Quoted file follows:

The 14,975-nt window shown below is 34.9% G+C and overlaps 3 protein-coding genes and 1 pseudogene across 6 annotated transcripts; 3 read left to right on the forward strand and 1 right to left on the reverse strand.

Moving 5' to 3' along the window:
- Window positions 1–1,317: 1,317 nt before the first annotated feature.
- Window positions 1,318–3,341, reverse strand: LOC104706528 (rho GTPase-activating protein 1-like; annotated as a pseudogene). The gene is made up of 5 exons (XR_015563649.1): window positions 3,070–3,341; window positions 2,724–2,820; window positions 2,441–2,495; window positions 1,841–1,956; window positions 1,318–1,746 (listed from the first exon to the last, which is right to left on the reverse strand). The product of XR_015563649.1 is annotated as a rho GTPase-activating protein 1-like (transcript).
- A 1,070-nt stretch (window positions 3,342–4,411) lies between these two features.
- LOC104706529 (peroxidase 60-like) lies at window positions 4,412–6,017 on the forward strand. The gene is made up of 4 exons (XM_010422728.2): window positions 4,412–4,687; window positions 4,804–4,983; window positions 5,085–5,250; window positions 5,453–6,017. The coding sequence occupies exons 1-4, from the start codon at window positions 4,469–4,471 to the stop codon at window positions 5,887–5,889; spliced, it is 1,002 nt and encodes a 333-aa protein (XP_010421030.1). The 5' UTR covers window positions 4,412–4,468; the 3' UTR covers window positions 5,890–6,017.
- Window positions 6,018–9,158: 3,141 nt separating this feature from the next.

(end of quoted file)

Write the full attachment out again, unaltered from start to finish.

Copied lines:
The 14,975-nt window shown below is 34.9% G+C and overlaps 3 protein-coding genes and 1 pseudogene across 6 annotated transcripts; 3 read left to right on the forward strand and 1 right to left on the reverse strand.

Moving 5' to 3' along the window:
- Window positions 1–1,317: 1,317 nt before the first annotated feature.
- Window positions 1,318–3,341, reverse strand: LOC104706528 (rho GTPase-activating protein 1-like; annotated as a pseudogene). The gene is made up of 5 exons (XR_015563649.1): window positions 3,070–3,341; window positions 2,724–2,820; window positions 2,441–2,495; window positions 1,841–1,956; window positions 1,318–1,746 (listed from the first exon to the last, which is right to left on the reverse strand). The product of XR_015563649.1 is annotated as a rho GTPase-activating protein 1-like (transcript).
- A 1,070-nt stretch (window positions 3,342–4,411) lies between these two features.
- LOC104706529 (peroxidase 60-like) lies at window positions 4,412–6,017 on the forward strand. The gene is made up of 4 exons (XM_010422728.2): window positions 4,412–4,687; window positions 4,804–4,983; window positions 5,085–5,250; window positions 5,453–6,017. The coding sequence occupies exons 1-4, from the start codon at window positions 4,469–4,471 to the stop codon at window positions 5,887–5,889; spliced, it is 1,002 nt and encodes a 333-aa protein (XP_010421030.1). The 5' UTR covers window positions 4,412–4,468; the 3' UTR covers window positions 5,890–6,017.
- Window positions 6,018–9,158: 3,141 nt separating this feature from the next.